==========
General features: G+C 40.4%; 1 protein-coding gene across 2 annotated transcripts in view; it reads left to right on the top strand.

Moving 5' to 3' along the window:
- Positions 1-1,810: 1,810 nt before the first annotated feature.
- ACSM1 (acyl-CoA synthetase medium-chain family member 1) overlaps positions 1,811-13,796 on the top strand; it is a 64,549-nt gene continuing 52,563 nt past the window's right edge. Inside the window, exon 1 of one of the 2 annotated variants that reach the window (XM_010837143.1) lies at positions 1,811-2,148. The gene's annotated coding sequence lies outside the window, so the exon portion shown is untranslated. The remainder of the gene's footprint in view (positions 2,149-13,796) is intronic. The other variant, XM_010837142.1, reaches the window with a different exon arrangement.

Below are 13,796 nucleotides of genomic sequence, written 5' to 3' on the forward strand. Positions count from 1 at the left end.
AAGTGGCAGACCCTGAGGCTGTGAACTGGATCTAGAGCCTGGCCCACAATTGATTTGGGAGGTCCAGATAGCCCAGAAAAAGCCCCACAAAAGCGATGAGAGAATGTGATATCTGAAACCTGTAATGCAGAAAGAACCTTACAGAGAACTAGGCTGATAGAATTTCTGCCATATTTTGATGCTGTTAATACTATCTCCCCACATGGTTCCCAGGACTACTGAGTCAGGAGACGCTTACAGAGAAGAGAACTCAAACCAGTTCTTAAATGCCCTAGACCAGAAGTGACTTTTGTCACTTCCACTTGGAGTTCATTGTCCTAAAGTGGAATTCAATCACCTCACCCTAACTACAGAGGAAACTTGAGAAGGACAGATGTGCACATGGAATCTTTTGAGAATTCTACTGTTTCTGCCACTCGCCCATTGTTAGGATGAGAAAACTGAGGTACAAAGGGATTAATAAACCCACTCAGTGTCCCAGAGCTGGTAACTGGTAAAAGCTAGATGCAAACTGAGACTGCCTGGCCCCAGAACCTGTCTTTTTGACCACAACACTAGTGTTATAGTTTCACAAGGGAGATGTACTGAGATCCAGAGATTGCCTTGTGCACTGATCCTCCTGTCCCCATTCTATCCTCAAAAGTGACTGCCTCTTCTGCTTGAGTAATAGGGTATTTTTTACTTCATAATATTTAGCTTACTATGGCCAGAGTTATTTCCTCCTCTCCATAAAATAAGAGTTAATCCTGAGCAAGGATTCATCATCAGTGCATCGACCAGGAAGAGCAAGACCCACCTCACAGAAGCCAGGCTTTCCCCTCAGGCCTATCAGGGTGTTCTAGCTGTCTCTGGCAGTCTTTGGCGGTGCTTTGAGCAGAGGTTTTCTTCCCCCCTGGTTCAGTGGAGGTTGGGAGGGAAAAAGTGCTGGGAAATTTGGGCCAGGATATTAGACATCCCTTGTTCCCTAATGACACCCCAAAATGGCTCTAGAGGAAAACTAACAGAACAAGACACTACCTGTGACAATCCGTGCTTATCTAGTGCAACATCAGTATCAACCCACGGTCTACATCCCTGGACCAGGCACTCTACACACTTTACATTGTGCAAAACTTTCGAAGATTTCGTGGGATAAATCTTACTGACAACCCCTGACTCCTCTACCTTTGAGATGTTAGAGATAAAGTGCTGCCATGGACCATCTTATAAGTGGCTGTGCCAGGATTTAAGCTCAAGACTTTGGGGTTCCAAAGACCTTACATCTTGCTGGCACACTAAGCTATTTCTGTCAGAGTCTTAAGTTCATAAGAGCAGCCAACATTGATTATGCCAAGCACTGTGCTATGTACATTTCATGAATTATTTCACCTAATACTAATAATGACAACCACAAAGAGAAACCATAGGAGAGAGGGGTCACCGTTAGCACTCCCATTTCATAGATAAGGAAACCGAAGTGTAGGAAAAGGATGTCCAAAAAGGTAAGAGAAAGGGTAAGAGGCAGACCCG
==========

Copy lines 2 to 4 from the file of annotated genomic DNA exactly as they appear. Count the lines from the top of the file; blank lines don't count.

Moving 5' to 3' along the window:
- Positions 1-1,810: 1,810 nt before the first annotated feature.
- ACSM1 (acyl-CoA synthetase medium-chain family member 1) overlaps positions 1,811-13,796 on the top strand; it is a 64,549-nt gene continuing 52,563 nt past the window's right edge. Inside the window, exon 1 of one of the 2 annotated variants that reach the window (XM_010837143.1) lies at positions 1,811-2,148. The gene's annotated coding sequence lies outside the window, so the exon portion shown is untranslated. The remainder of the gene's footprint in view (positions 2,149-13,796) is intronic. The other variant, XM_010837142.1, reaches the window with a different exon arrangement.